You spend all your cash at a nightclub Friday night. Sunday morning, you go grocery shopping and put the groceries on your credit card because they’re a necessity. Next weekend you pass up an extra shift on your job because you’re exhausted. Ten years later, you owe $15,000 on your credit cards and it takes five years of working two jobs to pay it off.
You didn’t have the discipline to forgo the nightclub, work the extra shift, eat canned goods from your pantry till the next paycheck . . . Now it costs you a lot more time and energy to get yourself out of the hole.
It’s the same way with raising kids. They challenge us all the time, testing to see if we’re weak. It’s easy, now, to be inconsistent. Your son wants an extra cookie and you cave in because you’re too tired to say no. It’s easier to pick up the living room floor yourself than it is to get your daughter to do so. One of your children makes a disrespectful comment in front of company and you don’t address it at the time because you don’t want to cause a “scene.” Ten years later, your kids are taller than you and they’re raising hell all over the community.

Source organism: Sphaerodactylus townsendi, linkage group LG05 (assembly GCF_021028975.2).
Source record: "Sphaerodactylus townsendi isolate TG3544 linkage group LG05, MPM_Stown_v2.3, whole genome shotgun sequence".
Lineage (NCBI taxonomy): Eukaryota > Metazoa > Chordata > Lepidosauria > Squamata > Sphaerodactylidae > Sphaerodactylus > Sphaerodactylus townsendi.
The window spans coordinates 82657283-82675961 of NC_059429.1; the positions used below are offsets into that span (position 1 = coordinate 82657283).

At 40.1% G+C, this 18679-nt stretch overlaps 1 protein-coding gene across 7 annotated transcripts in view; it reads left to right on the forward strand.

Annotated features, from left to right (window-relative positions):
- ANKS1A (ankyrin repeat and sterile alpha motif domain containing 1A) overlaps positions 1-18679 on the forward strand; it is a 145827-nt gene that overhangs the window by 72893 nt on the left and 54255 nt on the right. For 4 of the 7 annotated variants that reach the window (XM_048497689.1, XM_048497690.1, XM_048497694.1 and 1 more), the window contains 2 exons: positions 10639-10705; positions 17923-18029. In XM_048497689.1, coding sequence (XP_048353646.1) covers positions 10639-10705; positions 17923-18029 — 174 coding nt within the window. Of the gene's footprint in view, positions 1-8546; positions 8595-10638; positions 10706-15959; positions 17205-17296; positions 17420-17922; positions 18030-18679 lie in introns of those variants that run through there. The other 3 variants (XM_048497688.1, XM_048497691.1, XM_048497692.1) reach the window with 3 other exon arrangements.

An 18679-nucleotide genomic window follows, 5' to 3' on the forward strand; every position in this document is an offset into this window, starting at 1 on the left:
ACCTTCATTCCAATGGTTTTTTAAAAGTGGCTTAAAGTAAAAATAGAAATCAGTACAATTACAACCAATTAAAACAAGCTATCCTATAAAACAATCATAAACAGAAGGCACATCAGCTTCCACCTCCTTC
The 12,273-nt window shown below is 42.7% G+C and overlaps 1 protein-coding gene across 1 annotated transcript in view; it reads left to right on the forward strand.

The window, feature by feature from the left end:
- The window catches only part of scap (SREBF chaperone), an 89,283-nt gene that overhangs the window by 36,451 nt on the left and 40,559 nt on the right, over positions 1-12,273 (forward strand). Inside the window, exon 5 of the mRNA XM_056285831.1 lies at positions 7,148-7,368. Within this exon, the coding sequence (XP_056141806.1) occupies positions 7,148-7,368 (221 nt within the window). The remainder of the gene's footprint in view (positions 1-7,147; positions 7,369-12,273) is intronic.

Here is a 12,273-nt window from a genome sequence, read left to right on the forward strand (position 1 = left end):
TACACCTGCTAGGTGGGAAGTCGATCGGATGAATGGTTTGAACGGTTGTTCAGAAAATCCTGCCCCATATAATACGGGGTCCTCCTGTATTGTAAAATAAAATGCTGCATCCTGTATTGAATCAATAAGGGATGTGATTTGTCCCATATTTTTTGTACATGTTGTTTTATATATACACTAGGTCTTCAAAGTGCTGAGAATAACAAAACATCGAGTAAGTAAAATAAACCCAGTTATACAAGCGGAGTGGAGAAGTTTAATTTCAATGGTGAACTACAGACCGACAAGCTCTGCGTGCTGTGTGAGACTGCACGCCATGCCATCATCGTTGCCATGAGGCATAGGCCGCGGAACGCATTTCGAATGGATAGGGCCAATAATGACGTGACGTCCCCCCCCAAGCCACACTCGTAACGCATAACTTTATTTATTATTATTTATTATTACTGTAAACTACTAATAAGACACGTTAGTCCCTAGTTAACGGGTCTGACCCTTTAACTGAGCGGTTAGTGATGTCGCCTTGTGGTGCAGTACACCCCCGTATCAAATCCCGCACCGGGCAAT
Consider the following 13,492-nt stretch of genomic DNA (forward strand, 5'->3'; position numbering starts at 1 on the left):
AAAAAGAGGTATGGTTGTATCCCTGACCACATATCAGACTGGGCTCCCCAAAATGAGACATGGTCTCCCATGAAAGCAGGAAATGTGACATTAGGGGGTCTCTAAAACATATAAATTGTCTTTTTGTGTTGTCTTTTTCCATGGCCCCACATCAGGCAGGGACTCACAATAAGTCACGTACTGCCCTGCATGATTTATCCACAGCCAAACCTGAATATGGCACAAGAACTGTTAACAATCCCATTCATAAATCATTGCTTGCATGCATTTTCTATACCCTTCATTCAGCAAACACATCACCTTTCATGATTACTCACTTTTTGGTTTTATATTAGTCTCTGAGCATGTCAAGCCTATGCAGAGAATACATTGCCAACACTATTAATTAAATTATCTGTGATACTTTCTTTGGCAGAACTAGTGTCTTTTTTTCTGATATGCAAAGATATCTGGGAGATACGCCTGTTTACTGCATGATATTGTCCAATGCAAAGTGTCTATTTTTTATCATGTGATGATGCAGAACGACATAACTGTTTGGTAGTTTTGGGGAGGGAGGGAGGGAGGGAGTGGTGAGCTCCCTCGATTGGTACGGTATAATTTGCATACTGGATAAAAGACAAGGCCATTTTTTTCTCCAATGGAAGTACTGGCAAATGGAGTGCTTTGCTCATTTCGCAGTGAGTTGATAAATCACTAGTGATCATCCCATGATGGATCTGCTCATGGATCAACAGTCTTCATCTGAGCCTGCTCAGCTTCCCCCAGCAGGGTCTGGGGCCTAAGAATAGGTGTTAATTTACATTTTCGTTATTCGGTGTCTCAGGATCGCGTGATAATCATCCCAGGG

It’s hard to do the right thing now. I always try to remember, when one of these little challenges crops up, that any time and energy saved now will be paid back with interest in the future — by myself, my child, and our community. As the Bible says in Hebrews 12:11: “For the moment all discipline seems painful rather than pleasant, but later it yields the peaceful fruit of righteousness to those who have been trained by it.”